Novel signaling pathway identified in lysosome damage response

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Lysosomes are surrounded by a lipid bilayer that separates the acidic environment and the digestive enzymes of the organelle from the cytoplasm. Damage to this layer - lysosomal membrane permeabilization, or LMP for short - can trigger inflammation and even lead to cell death. In humans, LMP is particularly deleterious in nerve cells during aging, inflammation or trauma because nerve cells cannot easily regenerate; however, intentionally inducing LMP in cancer cells can also be a therapeutic option.

In the event of membrane damage to a lysosome, a cell has two options: attempt a repair or disintegrate the organelle under safe conditions. How this decision is made is not yet fully understood. Scientists from Prof. Dr. Hemmo Meyer's research group at the University of Duisburg-Essen (UDE), together with colleagues from Munich and Milan, have investigated the reaction of cells to damage in lysosomal membranes. They were able to identify a previously unknown signaling pathway in human cells that is driven by the protein SPG20. It recognizes damage to the outer side of the lysosomal membrane, binds to the leaky organelle and triggers its breakdown before the membrane ruptures and the survival of the cell is endangered.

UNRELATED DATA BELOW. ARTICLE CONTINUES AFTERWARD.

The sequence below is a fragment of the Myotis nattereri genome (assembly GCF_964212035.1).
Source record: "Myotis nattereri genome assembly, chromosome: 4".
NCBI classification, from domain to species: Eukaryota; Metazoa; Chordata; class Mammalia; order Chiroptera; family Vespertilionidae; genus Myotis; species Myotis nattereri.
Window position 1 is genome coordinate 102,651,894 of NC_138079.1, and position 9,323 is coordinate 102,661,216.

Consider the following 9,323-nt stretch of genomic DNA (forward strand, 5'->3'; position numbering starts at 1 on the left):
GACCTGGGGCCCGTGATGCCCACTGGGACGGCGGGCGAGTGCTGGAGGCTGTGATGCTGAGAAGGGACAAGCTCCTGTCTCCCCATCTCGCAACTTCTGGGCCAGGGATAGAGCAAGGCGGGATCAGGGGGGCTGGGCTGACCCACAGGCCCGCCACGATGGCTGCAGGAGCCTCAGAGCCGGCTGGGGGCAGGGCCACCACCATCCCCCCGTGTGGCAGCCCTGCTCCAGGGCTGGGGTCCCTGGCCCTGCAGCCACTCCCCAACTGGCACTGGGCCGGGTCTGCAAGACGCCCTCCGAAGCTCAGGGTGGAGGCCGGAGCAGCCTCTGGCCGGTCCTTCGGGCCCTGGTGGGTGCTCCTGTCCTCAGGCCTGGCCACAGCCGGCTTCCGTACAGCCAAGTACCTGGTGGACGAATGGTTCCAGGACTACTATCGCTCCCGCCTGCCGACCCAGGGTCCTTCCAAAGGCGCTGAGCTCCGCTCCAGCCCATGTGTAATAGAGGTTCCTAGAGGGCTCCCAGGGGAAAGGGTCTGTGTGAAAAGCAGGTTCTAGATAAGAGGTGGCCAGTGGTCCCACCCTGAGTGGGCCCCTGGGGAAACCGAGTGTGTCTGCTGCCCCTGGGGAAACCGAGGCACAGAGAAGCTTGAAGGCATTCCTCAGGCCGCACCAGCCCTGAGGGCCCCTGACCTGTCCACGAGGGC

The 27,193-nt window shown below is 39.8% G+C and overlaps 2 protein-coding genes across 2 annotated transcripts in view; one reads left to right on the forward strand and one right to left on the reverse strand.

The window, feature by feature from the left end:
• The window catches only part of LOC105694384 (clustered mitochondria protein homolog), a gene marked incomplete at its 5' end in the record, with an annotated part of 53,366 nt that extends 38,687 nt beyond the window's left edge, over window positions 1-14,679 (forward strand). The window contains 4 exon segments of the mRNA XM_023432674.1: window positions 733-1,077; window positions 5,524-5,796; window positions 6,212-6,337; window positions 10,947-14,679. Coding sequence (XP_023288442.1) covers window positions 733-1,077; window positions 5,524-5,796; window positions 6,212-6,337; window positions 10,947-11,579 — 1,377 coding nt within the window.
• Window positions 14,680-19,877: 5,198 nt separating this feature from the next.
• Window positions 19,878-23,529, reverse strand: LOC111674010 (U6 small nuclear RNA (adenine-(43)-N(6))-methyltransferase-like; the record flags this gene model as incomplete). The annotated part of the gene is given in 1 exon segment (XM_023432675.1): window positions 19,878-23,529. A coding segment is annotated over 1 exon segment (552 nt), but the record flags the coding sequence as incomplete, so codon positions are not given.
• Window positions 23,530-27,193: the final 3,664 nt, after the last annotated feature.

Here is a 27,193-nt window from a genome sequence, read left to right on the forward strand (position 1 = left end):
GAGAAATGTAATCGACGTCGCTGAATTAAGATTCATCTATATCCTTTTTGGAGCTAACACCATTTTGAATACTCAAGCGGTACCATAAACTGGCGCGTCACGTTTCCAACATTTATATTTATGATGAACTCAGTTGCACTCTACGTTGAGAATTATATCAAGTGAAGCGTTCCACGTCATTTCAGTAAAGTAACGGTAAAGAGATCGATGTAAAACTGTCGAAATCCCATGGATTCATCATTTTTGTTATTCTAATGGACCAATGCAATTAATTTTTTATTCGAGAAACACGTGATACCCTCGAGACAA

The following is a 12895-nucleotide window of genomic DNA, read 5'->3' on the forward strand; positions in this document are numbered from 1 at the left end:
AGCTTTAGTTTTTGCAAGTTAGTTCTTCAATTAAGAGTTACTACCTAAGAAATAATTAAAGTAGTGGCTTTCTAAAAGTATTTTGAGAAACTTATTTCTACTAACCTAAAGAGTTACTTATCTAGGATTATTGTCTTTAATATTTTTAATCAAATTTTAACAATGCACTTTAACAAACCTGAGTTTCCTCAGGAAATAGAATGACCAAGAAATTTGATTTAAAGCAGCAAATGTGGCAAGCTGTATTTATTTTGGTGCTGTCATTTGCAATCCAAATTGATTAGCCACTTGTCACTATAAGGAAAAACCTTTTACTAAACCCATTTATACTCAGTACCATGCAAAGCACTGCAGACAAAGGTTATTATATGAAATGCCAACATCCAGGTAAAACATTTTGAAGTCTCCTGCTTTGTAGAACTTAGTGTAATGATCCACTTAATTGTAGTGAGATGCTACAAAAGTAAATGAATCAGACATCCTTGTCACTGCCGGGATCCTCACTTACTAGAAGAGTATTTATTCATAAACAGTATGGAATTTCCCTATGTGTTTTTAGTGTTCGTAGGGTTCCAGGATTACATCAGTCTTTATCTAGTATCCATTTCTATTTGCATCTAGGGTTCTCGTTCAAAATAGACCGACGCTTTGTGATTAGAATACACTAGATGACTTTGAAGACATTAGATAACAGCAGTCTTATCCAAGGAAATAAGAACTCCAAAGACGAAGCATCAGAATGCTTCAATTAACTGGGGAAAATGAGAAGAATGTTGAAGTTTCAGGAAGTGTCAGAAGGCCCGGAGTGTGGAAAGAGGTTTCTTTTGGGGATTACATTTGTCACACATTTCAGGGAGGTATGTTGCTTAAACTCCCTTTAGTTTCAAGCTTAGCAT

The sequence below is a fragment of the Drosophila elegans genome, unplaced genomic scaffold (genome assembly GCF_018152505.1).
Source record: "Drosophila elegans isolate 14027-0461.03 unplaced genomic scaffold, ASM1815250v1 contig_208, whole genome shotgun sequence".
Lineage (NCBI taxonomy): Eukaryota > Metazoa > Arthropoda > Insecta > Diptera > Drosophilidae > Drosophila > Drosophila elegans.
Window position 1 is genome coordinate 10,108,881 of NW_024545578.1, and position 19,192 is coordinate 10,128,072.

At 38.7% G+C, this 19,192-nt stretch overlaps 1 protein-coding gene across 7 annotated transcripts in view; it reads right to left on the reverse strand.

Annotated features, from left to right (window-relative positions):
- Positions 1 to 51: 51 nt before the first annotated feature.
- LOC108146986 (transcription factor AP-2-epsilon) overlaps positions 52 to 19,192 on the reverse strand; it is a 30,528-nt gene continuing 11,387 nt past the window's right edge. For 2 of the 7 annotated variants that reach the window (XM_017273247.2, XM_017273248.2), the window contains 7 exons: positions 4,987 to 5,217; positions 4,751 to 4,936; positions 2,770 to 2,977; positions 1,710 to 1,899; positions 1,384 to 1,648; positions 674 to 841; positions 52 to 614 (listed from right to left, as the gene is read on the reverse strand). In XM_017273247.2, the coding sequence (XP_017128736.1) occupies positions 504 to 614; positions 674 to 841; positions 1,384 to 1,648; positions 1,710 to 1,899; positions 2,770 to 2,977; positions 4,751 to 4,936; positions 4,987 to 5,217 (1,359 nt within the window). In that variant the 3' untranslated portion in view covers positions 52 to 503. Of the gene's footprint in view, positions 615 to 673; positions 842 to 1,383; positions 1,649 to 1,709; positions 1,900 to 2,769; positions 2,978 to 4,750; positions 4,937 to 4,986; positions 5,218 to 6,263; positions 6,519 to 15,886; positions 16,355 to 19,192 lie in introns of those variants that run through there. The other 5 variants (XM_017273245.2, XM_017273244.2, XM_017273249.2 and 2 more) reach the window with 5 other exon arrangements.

Our findings could help to better understand the cellular response to lysosome damage and to develop new approaches for the treatment of neurodegenerative diseases associated with lysosome damage. Conversely, certain cancer cells seem to be particularly vulnerable to LMP - so intentionally blocking the discovered factors could be a strategy in cancer therapy."

Pinki Gahlot, PhD student in molecular biology and first author of the publication

In further studies, the team wants to explore how the novel pathway is controlled by the cell to ensure cellular survival. For this purpose, they will use the new high-tech equipment in the university's microscopy facility.

Source:
Journal reference:

Gahlot, P., et al. (2024). Lysosomal damage sensing and lysophagy initiation by SPG20-ITCH. Molecular Cell. doi.org/10.1016/j.molcel.2024.02.029.

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